*** THREAD ***

Three really useful Google Chrome extensions for Google Classroom.

Mote: voice notes and feedback.

This is an efficient tool for recording and posting verbal feedback. Mote is fully integrated into Google Docs, Slides, Sheets and Google Classroom. This makes it incredibly accessible and easy to use.
The mote icon (purple) appears in the 'private comments' box when you view submissions in GC. You simply click on the icon and record. With voice recording one click away, it is easy and quick to use. You only get 30 seconds but this encourages succinct, precise feedback.
It's great that you can view the document you are providing feedback on whilst recording. This helps to ensure specificity. For example, you can highlight specific examples from a student's work and then talk through them. This sort of thing prevents me from waffling, anyway.
There are other benefits too:
- Verbal feedback can be transcribed, with the option to review and change before posting.
- Mote supports transcription in more than 20 languages.

Google Dictionary.

This is great. A real game changer for students, I think. Once added as an extension, students can simply double click on any word they do not understand when using Chrome's browser and a definition will instantly pop up.
This simple add-on helps to ensure students' attention is maintained, which is particularly important when they are contending with many distractions online. Crucially, students do not need to open a separate tab. This eliminates 'task switching' which can decrease efficiency.
I really like that pupils can opt to hear the pronunciation of new or unfamiliar words, too. This is an added bonus.
If students encounter an unfamiliar word in a Google Slides/Doc that you have shared, they can still easily access the definition without straying from your material. They simply copy the word into a box that pops up when they click on the Google Dictionary icon on the task bar.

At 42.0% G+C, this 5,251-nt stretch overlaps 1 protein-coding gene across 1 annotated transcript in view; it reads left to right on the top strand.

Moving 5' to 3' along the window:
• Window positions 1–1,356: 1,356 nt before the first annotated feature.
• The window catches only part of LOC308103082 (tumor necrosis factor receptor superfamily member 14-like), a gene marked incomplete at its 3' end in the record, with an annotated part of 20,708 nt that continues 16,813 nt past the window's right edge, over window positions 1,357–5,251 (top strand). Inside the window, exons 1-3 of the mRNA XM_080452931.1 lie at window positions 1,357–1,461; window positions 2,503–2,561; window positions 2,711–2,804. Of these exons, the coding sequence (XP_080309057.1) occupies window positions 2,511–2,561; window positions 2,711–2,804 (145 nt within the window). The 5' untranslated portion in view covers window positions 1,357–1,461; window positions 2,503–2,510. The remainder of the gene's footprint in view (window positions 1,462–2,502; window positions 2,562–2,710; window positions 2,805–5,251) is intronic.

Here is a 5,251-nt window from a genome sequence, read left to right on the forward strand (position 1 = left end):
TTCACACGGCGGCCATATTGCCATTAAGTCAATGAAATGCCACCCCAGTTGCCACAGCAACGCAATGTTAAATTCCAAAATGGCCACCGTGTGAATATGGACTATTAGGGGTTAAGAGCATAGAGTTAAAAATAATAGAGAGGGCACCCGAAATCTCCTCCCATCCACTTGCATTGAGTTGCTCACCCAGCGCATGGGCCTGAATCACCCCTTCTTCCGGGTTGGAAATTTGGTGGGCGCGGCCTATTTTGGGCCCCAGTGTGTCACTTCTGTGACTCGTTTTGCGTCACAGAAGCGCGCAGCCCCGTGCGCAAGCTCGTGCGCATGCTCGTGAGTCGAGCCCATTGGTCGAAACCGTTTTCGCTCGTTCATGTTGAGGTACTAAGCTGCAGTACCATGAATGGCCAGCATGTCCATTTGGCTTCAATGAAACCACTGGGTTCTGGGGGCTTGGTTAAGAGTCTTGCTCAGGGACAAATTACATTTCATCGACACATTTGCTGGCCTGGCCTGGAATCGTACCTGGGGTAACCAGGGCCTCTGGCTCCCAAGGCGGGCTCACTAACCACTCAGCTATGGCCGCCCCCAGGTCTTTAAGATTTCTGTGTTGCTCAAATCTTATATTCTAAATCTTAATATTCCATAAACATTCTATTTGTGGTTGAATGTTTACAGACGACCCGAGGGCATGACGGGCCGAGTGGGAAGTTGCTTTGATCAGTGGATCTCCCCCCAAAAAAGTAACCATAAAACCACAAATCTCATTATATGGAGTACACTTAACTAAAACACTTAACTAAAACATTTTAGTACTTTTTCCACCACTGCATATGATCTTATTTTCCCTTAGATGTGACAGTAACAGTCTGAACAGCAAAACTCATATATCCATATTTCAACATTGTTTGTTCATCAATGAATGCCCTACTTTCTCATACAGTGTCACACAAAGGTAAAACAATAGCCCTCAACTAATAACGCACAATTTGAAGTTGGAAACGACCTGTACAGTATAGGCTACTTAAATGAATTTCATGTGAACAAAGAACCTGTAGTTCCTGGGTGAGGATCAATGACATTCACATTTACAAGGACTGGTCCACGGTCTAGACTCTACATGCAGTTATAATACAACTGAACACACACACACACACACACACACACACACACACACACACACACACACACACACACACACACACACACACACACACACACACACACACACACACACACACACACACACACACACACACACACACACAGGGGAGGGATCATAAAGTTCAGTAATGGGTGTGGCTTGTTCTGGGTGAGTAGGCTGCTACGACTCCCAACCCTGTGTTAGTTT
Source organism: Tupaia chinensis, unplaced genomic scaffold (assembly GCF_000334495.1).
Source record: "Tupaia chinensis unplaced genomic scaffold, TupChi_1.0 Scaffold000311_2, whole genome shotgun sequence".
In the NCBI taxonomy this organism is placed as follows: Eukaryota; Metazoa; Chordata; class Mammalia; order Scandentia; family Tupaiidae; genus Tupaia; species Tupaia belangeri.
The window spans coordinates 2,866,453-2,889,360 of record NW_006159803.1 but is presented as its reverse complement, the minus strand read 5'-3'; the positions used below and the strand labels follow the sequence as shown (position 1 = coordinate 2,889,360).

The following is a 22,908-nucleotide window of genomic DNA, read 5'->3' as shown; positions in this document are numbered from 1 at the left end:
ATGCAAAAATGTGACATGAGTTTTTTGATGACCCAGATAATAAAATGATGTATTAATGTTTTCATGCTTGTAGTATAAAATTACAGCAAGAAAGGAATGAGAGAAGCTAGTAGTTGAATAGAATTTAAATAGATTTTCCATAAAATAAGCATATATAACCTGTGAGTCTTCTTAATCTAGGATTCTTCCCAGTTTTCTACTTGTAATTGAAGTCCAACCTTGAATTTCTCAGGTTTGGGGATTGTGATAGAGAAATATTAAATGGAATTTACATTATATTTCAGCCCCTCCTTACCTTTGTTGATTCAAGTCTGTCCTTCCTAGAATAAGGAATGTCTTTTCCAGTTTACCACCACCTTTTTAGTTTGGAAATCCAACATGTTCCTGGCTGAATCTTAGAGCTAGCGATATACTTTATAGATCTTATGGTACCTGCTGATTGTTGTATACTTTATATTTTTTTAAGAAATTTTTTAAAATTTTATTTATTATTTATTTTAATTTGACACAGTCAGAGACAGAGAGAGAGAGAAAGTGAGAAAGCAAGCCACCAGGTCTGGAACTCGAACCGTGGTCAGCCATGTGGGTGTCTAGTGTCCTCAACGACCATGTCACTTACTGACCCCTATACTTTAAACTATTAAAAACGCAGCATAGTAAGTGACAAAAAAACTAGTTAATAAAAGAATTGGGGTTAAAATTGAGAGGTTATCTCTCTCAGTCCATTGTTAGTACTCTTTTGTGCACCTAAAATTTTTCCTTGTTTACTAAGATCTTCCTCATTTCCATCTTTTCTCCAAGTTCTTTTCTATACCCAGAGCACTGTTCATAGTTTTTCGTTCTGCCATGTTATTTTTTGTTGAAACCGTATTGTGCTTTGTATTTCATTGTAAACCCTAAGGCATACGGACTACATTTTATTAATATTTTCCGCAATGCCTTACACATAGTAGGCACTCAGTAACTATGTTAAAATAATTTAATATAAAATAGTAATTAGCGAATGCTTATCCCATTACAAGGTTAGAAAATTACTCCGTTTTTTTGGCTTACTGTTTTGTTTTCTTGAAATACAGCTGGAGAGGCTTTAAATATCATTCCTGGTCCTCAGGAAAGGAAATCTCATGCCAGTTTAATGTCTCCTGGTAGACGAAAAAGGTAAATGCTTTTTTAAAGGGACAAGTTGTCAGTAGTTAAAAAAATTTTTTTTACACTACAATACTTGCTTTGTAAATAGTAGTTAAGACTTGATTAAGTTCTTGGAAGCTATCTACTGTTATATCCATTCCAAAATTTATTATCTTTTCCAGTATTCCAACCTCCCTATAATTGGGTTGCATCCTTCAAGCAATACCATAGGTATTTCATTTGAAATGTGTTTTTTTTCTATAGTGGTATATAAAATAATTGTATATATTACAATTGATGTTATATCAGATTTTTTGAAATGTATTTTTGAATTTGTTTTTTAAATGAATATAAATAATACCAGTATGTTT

Kami is basically a PDF, document annotation and mark-up tool. It works pretty seamlessly with Google Drive. With a good range of mark up tools, it's great for accessing and annotating PDFs - this can be done live or in advance for asynchronous lessons.
You can click on the Kami icon on the task bar and instantly upload a PDF direct from Google Drive.
With Kami, I don't have to avoid using my PDF exemplar material, nor do I need to spend valuable time typing up responses for annotation. Once uploaded to Kami, I can begin using the wide range of annotation tools available.
One thing I really missed early on during remote teaching periods is collaborative annotation. With Kami, pupils can jointly annotate PDFs with ease. As Kami is fully integrated, sharing to Google Drive and then Google Classroom is simple.
Most exemplar material (for English anyway) is long. Kami enables me to chunk annotation tasks like I would if I were in the classroom. For example, I can predetermine the focus for annotation and direct students to focus on annotating specific parts of an exemplar.
Students can easily post replies to annotations. Likewise, teachers can reply to their students' ideas. This opportunity for dialogue makes it a truly collaborative tool, which I like. I find this ideal for smaller classes, to be honest - such as AS or A2 classes.
You don't even need to type annotations because you can just as easily - with one click - post voice notes.